Review: Icuiti iWear Video Eyewear for iPod
Pros: A pair of lightweight wearable video goggles designed specifically for the iPod, featuring the simplest iPod connectivity we’ve yet seen - one cable direct from the goggles to the iPod, capable of running on low enough power consumption to let you watch between 3 and 7 hours of iPod video, depending on the 5G iPod you own. Large apparent screen size is easy to see, aided by independent eye adjustment knobs, and an immersive design.
Cons: Comfort of both goggles and included earpieces isn’t up to top standards of accessories we’ve tested, and other than size, video quality isn’t up to those standards, either, lacking default balance and user-adjustability.
[Editors’ Note: On November 1, 2006, iLounge published The 2007 iPod Buyers’ Guide, with more than 30 brand new, capsule-sized product reviews - only for products we considered to be amongst the very best we’ve seen throughout the year. The short review below is excerpted and enhanced from the Guide, which you can download here.]
When you compare Icuiti’s iWear Video Eyewear for iPod against the company’s earlier, higher-end DV920 headset, it’s actually impressive to see how far the company’s engineering team has come. iWear is as simple as can be - it connects to your iPod without the need for an additional battery pack, uses the superior bottom Dock Connector port, and has literally no controls for the average user to be concerned with. You mold the flexible earpieces into shapes that fit your ears, move the retractable nose bridge so the twin 320x240 displays line up with your eyes, and press play on your iPod - it all works. Independent knobs for each LCD screen let users with corrective lenses see, too, and Icuiti touts the fact that their twin displays can be used for special 3-D videos, as well - the samples we’ve seen are legitimately impressive, and if quality content becomes available, the feature will be a big hit.
But despite the superior size of iWear’s virtual TV, which promises to simulate a 44” television hovering 9 feet in front of your eyes, it otherwise doesn’t look quite as good as MicroOptical’s myvu for iPod (iLounge rating: B+), lacking contrast and brightness adjustments and seeming a bit more pixelated, most likely because it’s blowing up the same 320x240 image to a larger size. Similarly, while lightweight, the headset wasn’t as comfortable on our heads as myvu’s - the earbuds and headset are both less than ideal, whereas myvu smooths both out with superior use of silicone rubber - and the package doesn’t include as many frills. It runs for as long as your 5G iPod’s battery can play video, which is to say between 3 and 7 hours, model dependent, and doesn’t include wall or car chargers, or hard carrying case, like myvu.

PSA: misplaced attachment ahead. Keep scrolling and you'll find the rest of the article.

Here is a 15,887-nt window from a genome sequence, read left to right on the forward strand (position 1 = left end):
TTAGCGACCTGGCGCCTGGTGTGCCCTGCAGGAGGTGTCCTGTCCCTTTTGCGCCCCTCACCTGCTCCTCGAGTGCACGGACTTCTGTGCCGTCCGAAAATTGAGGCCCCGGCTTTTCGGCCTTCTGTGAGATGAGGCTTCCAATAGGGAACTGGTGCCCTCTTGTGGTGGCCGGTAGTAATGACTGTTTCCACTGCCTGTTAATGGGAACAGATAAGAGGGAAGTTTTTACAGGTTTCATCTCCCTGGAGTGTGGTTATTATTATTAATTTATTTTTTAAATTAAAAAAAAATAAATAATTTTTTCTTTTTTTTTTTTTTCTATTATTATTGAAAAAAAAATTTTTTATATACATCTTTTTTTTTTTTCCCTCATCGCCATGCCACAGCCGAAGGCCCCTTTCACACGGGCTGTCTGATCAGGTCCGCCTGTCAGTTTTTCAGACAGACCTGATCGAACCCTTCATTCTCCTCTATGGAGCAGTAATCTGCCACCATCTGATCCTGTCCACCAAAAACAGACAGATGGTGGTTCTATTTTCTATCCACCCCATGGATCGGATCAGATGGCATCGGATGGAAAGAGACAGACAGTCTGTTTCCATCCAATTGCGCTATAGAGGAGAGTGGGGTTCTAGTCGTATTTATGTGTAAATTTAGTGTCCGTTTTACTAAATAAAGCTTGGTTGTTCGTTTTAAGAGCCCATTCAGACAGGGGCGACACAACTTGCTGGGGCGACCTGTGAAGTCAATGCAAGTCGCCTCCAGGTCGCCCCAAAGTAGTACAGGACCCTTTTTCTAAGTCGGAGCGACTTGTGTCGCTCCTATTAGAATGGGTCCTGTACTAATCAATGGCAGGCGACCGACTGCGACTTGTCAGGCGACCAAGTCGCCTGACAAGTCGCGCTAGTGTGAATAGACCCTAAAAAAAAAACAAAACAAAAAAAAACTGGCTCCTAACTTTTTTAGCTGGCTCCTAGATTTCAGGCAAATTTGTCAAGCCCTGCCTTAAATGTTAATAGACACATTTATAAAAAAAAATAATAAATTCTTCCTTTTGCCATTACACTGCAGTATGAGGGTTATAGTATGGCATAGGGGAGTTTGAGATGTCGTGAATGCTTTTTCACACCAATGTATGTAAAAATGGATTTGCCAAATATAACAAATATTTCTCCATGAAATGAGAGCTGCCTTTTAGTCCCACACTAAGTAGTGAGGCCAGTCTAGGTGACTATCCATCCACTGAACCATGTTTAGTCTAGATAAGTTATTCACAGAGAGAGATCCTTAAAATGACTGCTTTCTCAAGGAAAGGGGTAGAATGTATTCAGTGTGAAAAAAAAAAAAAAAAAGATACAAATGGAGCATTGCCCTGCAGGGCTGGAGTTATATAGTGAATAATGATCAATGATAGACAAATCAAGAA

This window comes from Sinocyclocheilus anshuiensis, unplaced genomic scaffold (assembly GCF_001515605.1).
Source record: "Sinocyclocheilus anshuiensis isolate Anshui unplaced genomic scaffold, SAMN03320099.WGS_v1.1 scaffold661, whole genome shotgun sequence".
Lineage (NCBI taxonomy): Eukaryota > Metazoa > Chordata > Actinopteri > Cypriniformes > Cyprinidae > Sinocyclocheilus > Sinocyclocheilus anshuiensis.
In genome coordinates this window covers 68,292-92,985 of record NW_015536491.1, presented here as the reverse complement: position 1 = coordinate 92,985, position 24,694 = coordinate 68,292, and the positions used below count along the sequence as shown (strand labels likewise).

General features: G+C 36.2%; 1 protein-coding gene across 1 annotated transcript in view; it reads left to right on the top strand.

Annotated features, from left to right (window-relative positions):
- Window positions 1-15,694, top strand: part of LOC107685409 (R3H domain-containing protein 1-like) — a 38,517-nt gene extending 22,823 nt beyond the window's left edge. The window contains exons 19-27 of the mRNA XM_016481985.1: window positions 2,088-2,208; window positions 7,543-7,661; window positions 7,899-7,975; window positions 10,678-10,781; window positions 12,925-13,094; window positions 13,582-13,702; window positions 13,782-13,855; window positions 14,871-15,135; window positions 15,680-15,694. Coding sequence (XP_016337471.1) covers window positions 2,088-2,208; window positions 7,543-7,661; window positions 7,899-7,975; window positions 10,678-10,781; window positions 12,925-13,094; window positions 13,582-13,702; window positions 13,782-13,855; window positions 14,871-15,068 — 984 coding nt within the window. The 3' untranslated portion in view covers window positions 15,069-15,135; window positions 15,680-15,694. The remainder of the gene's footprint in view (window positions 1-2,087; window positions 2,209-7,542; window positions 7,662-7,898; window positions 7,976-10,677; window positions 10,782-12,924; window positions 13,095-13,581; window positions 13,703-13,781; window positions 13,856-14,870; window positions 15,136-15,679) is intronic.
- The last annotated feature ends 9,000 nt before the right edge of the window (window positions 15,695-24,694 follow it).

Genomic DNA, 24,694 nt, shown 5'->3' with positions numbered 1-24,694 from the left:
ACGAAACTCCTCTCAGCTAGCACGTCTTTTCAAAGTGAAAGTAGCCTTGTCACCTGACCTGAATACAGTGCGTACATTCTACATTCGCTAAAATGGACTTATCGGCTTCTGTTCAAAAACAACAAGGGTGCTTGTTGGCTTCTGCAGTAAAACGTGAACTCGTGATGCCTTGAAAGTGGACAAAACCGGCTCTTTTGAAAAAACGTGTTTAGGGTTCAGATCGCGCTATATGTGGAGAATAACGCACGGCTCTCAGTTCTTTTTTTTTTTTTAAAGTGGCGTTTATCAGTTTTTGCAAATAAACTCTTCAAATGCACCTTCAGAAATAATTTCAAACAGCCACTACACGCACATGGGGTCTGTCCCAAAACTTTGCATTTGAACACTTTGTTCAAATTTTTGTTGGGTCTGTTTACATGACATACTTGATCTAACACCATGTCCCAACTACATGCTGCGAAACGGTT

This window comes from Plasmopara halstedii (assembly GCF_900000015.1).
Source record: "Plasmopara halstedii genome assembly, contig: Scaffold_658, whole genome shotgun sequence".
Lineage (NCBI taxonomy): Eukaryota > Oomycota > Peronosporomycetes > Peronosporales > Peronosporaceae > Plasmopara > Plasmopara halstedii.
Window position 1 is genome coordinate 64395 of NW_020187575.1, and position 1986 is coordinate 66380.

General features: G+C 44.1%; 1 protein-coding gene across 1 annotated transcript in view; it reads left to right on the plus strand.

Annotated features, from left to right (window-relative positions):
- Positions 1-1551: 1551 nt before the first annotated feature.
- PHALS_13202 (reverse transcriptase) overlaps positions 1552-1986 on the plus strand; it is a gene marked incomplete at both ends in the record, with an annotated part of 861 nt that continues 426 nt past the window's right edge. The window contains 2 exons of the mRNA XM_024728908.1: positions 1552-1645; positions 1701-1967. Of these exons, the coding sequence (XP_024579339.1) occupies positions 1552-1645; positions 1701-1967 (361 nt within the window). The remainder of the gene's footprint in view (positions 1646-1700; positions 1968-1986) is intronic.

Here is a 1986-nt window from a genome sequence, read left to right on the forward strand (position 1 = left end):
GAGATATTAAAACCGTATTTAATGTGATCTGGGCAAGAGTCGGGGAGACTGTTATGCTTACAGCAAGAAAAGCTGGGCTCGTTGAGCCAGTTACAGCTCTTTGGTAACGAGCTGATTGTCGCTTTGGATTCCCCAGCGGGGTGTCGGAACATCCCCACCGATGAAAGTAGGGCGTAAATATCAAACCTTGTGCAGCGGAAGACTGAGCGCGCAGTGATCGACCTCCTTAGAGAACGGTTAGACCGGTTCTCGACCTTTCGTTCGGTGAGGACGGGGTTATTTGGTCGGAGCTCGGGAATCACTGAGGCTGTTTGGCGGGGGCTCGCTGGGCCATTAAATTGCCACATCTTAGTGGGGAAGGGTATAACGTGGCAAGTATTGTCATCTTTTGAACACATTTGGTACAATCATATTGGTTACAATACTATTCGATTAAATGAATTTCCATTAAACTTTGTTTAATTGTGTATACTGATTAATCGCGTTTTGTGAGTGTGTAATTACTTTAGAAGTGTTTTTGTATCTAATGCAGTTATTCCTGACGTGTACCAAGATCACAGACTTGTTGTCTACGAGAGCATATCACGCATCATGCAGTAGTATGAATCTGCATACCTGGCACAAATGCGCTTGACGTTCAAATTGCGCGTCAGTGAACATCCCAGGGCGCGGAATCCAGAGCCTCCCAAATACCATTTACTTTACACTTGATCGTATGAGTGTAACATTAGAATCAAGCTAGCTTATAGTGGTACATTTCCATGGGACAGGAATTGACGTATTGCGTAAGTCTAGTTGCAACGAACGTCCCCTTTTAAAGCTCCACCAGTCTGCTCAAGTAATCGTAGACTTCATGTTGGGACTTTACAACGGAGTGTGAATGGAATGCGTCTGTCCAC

Like the DV920, iWear has detachable earbuds, capable of being flexed into your preferred wearing position. There are knobs under the lenses to let you adjust each of the screens for a better-focused image, and a single rubber nosepiece. A detachable fabric cord lets you keep the goggles hanging from your neck, grandpa style, when not in use.
The cable has a mini USB-in port alongside the iPod Dock Connector.
iWear does have enough advantages over competing options to remain worthy of consideration - it’s certainly better than ezGear’s ezVision alternative, at a more reasonable price. Besides its simplicity - the lack of a separate battery pack has its pros and cons - plus the larger apparent screen size, and independent adjustments for its optics, it also does a better job of screening out the world around you than myvu, which intentionally allows you to refocus your eyes through the visor on whatever’s moving around in front of you. iWear just blocks out the world, which provides you with a somewhat more immersive, less distracting visual experience - assuming you feel comfortable with the goggles and earpieces. This is still a solid, affordable option for fifth-generation iPod owners looking for a first-generation wearable video experience.
[Updated Mar. 1, 2007: Several months after our initial tests of iWear, the unit’s right display began to exhibit serious problems - after several seconds of playback, it went dim, and eventually faded to black, a situation it would typically repeat each time it was connected to any of our fifth-generation iPods. It appears that either a display failure or a Dock Connector issue is to blame; wiggling the Dock Connector cable sometimes restores the image temporarily, leading us to believe that a bent pin or otherwise insecure connection may be responsible for the issue.]